By 2025, the global unmanned aerial vehicle (UAV) market is expected to top $63 billion (up from $4.4 billion in 2018). Although commercial drones comprise only 6% of the US two-million unit drone fleet, it is enterprises that drive 60% of the drone industry’s revenue.
In this article, we’ll take a closer look at drone-based industrial inspection solutions, which make up 28% of commercial UAV use cases. You will learn how oil and gas, construction, and utility companies leverage drones to automate routine equipment and infrastructure checkups.
The use of UAVs in industrial settings primarily revolves around collecting sensor data and high-quality images of equipment and installations that require frequent monitoring and planned maintenance. These include transmission lines, power plants, oil rigs, and wind turbines. To make sense of heterogeneous inspection data, companies turn to Machine Learning models deployed in the cloud. This way, they can pinpoint gas leaks, evaluate equipment wear and tear, monitor coastal erosion, and track project progress on large construction sites without exposing employees to environmental, physical, and chemical hazards.
To perform inspections and facilitate remote maintenance of critical infrastructures, drones should be able to:
A combination of hardware, software, and connectivity technologies allows drones to perform these tasks:
When choosing a technology stack supporting the operation of drone-based systems, industrial companies should pay attention to several factors, including:
Additional challenges may be associated with meeting the UAV industry regulations for flying drones outdoors. These include the Federal Aviation Administration (FAA) guidelines in the USA and the European Union Aviation Safety (EASA) regulations, which apply universally across Europe.
Compared to helicopter surveying and ground-based inspections, drones help companies perform asset inspections faster and reduce the corresponding costs by up to 30%. Speaking of remote equipment maintenance, UAVs could yield a 10-40% reduction in field service costs by eliminating the need for in-person technician visits and guiding maintenance teams on where to go and what tools to bring before proceeding with repairs.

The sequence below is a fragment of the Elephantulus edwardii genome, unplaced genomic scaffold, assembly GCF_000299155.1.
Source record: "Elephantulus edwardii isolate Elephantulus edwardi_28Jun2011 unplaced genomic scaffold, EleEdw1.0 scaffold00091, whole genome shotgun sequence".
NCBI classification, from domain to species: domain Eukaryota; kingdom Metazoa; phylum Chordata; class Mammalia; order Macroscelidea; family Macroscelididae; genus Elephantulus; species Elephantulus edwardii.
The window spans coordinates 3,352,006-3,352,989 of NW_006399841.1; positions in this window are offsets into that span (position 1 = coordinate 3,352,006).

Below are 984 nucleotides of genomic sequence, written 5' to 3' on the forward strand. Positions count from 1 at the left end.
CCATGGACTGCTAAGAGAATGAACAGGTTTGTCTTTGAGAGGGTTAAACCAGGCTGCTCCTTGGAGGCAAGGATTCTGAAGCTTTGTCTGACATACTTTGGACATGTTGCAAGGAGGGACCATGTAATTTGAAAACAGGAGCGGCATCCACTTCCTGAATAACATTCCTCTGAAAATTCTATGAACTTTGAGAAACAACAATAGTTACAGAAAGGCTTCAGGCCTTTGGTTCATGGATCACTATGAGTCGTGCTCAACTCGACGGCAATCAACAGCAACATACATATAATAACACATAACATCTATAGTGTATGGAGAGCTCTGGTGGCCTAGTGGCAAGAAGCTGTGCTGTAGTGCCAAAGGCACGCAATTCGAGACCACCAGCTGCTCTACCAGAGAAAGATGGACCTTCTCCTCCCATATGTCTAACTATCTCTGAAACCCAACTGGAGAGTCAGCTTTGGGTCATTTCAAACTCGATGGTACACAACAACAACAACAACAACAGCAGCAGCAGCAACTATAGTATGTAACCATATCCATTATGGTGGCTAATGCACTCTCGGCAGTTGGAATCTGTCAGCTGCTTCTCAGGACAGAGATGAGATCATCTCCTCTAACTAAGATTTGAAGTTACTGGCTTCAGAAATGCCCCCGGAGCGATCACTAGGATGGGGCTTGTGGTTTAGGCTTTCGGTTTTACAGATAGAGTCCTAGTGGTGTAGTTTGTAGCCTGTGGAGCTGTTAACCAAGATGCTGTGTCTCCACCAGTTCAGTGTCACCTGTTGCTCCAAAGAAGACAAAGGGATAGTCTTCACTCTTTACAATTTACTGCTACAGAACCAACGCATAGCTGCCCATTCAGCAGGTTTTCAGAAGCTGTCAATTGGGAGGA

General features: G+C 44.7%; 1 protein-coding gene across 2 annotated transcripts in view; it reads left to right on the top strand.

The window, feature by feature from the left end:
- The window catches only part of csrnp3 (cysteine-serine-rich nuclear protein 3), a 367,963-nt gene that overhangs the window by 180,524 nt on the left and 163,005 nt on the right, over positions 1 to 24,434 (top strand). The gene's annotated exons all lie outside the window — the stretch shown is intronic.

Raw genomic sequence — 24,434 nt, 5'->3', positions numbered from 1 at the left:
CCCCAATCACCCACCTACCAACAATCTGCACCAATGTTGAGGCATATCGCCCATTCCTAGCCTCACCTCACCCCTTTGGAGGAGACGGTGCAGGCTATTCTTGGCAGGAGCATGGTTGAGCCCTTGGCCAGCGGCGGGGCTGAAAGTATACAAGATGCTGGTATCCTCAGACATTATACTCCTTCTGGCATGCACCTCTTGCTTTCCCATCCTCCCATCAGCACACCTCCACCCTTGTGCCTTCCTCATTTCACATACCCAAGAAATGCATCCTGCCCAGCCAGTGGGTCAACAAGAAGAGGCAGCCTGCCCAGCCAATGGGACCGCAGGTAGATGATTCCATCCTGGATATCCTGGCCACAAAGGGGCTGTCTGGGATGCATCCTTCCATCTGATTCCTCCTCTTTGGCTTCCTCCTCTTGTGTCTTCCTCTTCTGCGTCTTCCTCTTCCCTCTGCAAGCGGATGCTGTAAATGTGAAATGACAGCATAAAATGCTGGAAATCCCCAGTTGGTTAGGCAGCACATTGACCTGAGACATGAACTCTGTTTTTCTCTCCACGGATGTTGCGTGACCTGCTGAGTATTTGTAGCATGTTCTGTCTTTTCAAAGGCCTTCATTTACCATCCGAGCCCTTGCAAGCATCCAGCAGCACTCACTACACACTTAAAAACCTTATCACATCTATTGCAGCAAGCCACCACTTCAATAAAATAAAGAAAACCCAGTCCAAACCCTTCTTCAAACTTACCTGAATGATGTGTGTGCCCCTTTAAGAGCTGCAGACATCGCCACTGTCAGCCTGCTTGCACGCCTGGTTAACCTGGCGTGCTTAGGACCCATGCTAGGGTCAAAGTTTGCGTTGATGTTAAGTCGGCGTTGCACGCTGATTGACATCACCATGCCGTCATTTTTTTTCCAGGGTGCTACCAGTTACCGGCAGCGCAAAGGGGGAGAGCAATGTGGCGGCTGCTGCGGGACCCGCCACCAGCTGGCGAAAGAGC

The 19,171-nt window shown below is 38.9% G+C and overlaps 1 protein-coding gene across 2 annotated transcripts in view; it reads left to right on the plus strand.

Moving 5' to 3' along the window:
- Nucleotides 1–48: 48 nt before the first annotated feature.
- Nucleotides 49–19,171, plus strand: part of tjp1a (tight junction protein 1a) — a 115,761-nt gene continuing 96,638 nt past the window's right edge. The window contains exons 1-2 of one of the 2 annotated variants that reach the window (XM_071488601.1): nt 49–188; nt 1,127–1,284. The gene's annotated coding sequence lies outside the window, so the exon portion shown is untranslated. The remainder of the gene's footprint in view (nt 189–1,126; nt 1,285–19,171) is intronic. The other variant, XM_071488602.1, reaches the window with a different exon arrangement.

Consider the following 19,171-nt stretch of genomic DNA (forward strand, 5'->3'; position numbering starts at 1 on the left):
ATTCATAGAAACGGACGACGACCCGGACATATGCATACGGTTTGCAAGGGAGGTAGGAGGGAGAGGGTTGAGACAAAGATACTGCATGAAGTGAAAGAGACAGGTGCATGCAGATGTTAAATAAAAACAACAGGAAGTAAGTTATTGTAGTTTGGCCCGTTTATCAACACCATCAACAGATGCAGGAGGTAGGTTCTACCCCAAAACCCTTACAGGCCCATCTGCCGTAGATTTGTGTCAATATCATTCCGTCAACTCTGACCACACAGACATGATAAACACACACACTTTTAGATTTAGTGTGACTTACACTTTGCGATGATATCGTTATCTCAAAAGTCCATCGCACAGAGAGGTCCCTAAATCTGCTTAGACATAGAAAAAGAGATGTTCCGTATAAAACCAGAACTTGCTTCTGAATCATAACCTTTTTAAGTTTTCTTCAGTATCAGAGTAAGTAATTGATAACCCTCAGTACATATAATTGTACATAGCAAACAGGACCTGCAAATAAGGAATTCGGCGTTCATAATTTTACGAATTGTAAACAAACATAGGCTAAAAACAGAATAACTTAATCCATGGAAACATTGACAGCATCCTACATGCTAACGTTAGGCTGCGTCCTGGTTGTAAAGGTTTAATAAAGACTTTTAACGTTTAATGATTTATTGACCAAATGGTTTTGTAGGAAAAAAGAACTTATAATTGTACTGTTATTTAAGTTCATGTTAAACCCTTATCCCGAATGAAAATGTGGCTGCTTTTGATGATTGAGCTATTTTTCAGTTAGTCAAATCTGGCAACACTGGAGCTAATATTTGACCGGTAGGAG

Whether you decide to start an in-house drone inspection program or partner with a 3rd-party provider, it is essential to identify your company’s pain points and goals. In terms of mass adoption and usage, UAV technology is still in its infancy, so you may need to hire a skilled Business Analysis team to align your company stakeholders. It is also necessary to assess the cost of launching and maintaining a drone fleet and the underlying data analytics infrastructure.
Next, you must ensure that your drone pilots have FAA/EASA certificates.
Last but not least, drones are part of the Internet of Things, and any IoT device is a magnet for cybercriminals. There is strong evidence that Chinese-made UAVs are sending sensitive data to manufacturers and (possibly) to the Chinese government, which could lead to cyberattacks targeting power grids, nuclear power plants, and high-end equipment.
2020 is a turning point for the UAV industry. Amid the global lockdown, more businesses, healthcare organizations, and governmental entities are beginning to investigate technologies for industrial inspections, remote equipment and critical infrastructure maintenance, and public safety. And here’s where drones come in useful.
There are several factors behind the rise of commercial drones. These include:
And although we’re still a few years away from self-sufficient, AI-powered drones that will replace inspection crews, chances are that drones will soon be working alongside human specialists to speed up further digitalization of the industrial sector.